the colours may be applied at the ends of the conductor (of a multicore cable) by means of durable colour marking (e.g. insulating sleeves or by electrical insulating tape wound more than once around the conductor), and
b) where numbers are used, “0” shall indicate the neutral conductor.
In other words, put some black heat shrink on the ends of the blue wiring and you’re good.
I’ve seen people use tape of the right colour too.
Edit: I’m not sure about that “of a multicore cable” qualification. The qualified sparkies need to weigh in…
Thanks a lot, that makes sense, I am very happy that one can change the end of the electric wire to the correct colour.
I do have black shrink wrap, so I would have to just wrap the blue cable’s end (sticking out of the conduit) with black shrink wrap and I will make sure that all the rest of the wiring (between the Inverter and Circuit breakers) are all in black as that’s easy to replace blue with black, I was mainly worried about the long cable going between the house and garage which you have clarified with the ends to be marked
I think with the multi core cable they refer to the armored cable which can go in the ground without additional conduit, I also have some of that on the property (running underground to the gate motor) and noticed ours has four wires plus an earth of which one is also a blue wire.
My concern was that the allowance to simply mark the ends may not apply to GP-wire (general purpose house wire).
I’ve seen it done. In my own house, there was a black cable wrapped in its entirety in yellow and green tape to repurpose it as an earth cable… and apparently that is okay. I am a little concerned about the sparky who rocks up with a roll of tape, but no earth wire… but if it is up to code, then I suppose it is fine
Something that has bothered me about this configuration is that you could potentially overload the earth leakage without any breakers tripping: Assume you’re pulling 60A from the grid and your inverter is supplying another 20A, then you could potentially be pulling 80A through the earth leakage. You could put in an earth leakage with overload protection, but those tend to be expensive.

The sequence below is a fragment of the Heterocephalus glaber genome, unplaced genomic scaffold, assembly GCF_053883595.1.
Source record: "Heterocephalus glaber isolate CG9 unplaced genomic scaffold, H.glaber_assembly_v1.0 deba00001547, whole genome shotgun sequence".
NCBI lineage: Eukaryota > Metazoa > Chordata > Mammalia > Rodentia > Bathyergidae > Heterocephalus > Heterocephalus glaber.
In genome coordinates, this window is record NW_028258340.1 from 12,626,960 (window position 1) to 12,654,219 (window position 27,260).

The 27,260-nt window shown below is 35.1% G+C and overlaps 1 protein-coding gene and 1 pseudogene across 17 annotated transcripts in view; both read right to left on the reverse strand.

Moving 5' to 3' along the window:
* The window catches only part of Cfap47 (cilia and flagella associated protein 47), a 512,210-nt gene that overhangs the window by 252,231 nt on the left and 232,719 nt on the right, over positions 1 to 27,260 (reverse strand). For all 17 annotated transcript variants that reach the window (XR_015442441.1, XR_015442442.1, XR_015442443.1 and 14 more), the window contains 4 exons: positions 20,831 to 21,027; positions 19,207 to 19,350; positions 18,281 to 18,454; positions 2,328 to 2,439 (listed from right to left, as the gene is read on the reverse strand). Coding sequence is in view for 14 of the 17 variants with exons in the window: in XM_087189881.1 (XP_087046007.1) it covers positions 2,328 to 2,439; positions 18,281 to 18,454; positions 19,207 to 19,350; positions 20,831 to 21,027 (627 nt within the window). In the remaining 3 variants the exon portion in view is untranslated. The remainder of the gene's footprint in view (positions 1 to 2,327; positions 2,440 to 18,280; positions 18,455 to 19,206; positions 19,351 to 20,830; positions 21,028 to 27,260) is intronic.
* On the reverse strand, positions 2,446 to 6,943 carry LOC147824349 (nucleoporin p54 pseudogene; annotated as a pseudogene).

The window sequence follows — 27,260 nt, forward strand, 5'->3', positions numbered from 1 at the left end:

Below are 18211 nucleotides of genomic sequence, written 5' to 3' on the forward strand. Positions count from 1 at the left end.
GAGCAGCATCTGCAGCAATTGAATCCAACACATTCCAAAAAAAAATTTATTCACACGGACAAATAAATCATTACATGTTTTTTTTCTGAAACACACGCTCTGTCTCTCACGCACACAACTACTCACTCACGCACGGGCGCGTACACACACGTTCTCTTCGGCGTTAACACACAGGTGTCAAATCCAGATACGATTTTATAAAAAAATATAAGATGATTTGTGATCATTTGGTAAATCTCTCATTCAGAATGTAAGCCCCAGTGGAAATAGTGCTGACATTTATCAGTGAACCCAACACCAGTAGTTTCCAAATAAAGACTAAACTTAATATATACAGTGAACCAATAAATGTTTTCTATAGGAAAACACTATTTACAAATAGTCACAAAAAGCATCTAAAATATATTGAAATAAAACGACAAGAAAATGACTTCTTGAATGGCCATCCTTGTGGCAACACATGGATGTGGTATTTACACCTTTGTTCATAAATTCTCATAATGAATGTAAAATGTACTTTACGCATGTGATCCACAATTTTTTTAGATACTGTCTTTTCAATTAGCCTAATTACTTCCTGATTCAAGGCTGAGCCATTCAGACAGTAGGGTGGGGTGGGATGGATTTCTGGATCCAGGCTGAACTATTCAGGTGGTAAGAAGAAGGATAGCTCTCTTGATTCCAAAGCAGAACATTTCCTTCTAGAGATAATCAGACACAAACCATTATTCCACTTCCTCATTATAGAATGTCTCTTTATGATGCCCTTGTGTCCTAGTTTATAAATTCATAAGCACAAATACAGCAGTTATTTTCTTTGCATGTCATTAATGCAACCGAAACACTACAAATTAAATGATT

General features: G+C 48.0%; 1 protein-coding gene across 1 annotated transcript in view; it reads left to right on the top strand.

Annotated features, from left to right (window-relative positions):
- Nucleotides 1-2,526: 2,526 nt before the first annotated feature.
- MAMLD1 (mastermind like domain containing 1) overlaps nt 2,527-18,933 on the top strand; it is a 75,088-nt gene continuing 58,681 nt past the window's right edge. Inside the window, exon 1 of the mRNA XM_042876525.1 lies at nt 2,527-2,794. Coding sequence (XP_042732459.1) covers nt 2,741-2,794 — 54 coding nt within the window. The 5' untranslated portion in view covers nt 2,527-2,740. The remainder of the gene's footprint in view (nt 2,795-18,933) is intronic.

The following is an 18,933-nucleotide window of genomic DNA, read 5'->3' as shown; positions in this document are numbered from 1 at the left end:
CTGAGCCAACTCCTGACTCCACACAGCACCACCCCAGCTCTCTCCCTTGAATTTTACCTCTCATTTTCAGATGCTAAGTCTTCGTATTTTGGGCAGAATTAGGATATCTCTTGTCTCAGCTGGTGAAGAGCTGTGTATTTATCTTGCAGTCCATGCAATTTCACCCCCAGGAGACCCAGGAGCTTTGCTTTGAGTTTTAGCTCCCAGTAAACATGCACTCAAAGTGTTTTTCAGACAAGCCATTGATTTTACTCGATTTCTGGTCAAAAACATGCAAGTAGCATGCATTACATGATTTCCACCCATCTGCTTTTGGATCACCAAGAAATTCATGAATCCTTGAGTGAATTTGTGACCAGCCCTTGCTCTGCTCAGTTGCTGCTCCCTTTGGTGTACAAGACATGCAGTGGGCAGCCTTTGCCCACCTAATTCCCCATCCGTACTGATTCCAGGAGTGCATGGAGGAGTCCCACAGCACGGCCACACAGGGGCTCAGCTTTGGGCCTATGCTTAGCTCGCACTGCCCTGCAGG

Normally the loads in your house is less than the 60amp supply. In very few cases, unless you added a bunch of Aircons ext you will exceed the 60amp supply. Adding the Solis mostly help reducing your consumption from the grid, so again, unless you add even more Aircons and loads, getting to the 80 Amp range is becoming even more difficult. Technically it’s possible, in our field where everybody is looking for more and more efficient appliances and ways to save power, 80 Amps in residential setups is out of the ordinary.
Context, my friend showed me his house was drawing ±13kw one evening … bugger that, I can beat that!
I promptly switched on everything I could find and hit 15.6kw … photo taken, I won, switched it all off chop chop
Point is, it was an effort to get there on a 63a breaker as in both ovens on, 2 geysers on, kettle, MW going, air fryer on … as I moved onto the dryer the wifey was not smiling at all anymore … pure silly male unsupervised stupidity.
So yes, normal run-of-the-mill actions, no big family gathering with many people cooking and showering at the same time, it is an effort.
I had a good laugh at this comment you made I can also not believe that they allow Insulation Tape to be used as that can easily be replaced and mess things up pretty quickly. But good to know, I will just make sure to use something more permanent like coloured shrink wrap